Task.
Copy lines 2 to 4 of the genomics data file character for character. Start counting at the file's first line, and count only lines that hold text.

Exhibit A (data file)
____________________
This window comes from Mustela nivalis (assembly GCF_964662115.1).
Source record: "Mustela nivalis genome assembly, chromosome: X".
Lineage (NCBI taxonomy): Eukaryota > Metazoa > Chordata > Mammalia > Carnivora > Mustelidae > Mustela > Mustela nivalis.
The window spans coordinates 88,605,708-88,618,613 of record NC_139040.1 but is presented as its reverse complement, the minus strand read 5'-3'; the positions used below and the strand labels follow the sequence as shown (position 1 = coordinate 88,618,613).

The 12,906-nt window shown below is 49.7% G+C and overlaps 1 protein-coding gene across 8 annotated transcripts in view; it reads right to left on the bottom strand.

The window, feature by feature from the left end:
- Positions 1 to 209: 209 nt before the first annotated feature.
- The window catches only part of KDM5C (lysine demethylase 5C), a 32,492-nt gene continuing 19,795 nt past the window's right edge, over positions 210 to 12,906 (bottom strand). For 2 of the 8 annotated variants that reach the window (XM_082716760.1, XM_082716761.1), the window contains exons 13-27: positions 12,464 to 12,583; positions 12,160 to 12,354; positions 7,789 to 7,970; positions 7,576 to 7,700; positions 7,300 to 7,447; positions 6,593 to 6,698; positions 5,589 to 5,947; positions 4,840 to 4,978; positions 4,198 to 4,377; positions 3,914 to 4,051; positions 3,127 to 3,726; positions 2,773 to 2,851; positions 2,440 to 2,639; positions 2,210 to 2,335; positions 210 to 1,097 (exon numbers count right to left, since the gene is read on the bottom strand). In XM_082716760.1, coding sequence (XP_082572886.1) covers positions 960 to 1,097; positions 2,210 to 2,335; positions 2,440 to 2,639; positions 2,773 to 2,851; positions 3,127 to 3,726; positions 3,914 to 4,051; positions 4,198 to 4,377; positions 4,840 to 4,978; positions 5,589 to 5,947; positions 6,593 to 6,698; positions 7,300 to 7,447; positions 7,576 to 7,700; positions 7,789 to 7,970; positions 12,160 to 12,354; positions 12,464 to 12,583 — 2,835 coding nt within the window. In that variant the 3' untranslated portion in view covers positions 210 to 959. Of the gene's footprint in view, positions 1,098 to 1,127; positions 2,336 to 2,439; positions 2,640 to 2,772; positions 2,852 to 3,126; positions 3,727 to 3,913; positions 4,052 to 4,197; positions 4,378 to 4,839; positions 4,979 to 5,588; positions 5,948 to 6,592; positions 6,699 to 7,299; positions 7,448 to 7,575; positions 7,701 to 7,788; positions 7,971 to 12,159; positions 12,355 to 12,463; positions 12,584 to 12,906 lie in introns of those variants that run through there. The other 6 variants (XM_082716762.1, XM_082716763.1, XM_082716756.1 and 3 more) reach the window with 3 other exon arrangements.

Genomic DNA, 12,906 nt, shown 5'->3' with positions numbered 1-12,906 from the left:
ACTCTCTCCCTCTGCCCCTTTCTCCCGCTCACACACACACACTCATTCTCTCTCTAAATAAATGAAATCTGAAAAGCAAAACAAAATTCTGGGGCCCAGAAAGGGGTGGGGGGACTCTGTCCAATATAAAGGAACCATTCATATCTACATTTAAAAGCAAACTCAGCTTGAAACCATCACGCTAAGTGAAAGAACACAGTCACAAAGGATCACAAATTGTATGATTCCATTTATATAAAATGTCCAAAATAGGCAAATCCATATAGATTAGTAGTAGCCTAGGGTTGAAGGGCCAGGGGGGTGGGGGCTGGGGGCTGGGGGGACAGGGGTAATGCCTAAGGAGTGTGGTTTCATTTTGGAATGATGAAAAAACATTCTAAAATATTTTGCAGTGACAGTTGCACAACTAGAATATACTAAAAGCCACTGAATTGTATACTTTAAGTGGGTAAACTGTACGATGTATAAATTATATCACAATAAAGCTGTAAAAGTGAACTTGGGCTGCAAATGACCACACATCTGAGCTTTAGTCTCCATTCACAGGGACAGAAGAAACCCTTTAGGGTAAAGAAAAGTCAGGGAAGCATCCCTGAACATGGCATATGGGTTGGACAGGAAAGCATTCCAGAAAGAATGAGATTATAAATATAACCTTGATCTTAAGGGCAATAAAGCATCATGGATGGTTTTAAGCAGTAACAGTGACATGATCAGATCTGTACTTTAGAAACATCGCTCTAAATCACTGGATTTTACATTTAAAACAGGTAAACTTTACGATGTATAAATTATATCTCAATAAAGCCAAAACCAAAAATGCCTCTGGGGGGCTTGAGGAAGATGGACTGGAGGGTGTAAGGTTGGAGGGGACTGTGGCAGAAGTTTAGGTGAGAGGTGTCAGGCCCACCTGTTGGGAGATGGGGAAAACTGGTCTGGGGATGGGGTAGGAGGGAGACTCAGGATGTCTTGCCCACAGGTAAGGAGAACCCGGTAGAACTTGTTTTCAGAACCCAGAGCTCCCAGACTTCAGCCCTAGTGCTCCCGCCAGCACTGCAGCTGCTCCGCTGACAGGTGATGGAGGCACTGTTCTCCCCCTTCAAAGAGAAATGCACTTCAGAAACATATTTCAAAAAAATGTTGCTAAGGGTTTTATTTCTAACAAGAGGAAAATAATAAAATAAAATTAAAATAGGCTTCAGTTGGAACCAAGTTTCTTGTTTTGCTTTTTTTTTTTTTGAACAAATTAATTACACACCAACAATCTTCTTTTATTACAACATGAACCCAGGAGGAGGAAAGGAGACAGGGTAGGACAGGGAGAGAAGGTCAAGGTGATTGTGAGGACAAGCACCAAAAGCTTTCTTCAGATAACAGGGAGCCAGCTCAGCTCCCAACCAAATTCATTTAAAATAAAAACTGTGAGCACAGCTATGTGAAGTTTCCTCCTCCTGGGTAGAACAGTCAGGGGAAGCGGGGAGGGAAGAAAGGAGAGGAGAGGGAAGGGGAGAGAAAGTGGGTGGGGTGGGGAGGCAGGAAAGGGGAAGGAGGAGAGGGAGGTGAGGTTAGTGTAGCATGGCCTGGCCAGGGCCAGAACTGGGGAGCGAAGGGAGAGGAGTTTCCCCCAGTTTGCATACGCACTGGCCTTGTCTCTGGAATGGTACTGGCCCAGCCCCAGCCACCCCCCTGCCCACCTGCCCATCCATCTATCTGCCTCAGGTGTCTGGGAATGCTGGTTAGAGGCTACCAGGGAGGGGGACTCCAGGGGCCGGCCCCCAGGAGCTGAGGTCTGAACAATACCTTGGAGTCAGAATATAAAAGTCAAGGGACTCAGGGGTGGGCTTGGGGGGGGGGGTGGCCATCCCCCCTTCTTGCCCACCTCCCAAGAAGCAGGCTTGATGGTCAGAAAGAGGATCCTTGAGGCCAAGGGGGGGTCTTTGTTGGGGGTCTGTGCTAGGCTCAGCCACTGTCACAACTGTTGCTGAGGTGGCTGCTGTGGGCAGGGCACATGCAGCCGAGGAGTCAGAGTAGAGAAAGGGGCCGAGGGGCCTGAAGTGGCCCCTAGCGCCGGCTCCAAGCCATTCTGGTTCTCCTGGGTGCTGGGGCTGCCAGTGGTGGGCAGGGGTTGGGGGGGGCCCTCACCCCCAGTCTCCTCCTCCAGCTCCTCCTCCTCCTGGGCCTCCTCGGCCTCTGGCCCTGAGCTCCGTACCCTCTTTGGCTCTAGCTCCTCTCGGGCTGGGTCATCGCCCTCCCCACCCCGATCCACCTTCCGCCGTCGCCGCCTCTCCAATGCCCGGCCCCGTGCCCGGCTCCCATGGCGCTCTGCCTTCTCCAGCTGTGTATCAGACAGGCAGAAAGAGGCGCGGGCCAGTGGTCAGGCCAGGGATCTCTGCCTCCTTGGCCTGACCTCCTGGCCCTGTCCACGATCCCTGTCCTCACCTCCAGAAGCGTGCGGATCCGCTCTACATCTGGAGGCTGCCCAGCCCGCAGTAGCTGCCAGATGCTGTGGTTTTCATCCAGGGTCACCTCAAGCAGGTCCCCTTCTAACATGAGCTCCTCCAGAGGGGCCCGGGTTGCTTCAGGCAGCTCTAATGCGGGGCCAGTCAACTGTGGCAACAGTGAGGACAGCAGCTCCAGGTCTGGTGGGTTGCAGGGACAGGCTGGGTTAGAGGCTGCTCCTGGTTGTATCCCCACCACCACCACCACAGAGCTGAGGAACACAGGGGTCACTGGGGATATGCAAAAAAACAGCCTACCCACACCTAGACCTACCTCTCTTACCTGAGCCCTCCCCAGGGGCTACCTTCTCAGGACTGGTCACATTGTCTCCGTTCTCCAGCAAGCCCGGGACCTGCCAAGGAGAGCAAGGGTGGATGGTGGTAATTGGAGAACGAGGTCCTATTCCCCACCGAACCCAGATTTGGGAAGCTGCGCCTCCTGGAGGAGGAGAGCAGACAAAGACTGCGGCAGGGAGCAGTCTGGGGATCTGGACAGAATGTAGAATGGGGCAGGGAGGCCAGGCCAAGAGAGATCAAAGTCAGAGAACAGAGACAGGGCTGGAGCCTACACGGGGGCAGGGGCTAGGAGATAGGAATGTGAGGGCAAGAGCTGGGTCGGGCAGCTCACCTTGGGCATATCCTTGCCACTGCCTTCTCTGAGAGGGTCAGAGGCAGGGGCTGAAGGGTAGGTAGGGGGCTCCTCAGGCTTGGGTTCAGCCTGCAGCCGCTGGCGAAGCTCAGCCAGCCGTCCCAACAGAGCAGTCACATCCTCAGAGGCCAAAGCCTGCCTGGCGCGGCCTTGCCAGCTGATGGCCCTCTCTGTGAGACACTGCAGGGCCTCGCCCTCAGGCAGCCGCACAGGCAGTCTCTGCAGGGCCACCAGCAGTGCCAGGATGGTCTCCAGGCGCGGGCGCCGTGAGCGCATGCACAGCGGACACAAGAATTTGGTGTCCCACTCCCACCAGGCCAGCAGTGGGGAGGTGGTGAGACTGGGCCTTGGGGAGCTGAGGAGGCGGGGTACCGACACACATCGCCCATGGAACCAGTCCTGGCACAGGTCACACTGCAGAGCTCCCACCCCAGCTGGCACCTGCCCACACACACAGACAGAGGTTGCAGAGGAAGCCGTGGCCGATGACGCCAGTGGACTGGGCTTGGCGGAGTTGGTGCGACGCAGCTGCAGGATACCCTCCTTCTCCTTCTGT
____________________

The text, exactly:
Source record: "Mustela nivalis genome assembly, chromosome: X".
Lineage (NCBI taxonomy): Eukaryota > Metazoa > Chordata > Mammalia > Carnivora > Mustelidae > Mustela > Mustela nivalis.
The window spans coordinates 88,605,708-88,618,613 of record NC_139040.1 but is presented as its reverse complement, the minus strand read 5'-3'; the positions used below and the strand labels follow the sequence as shown (position 1 = coordinate 88,618,613).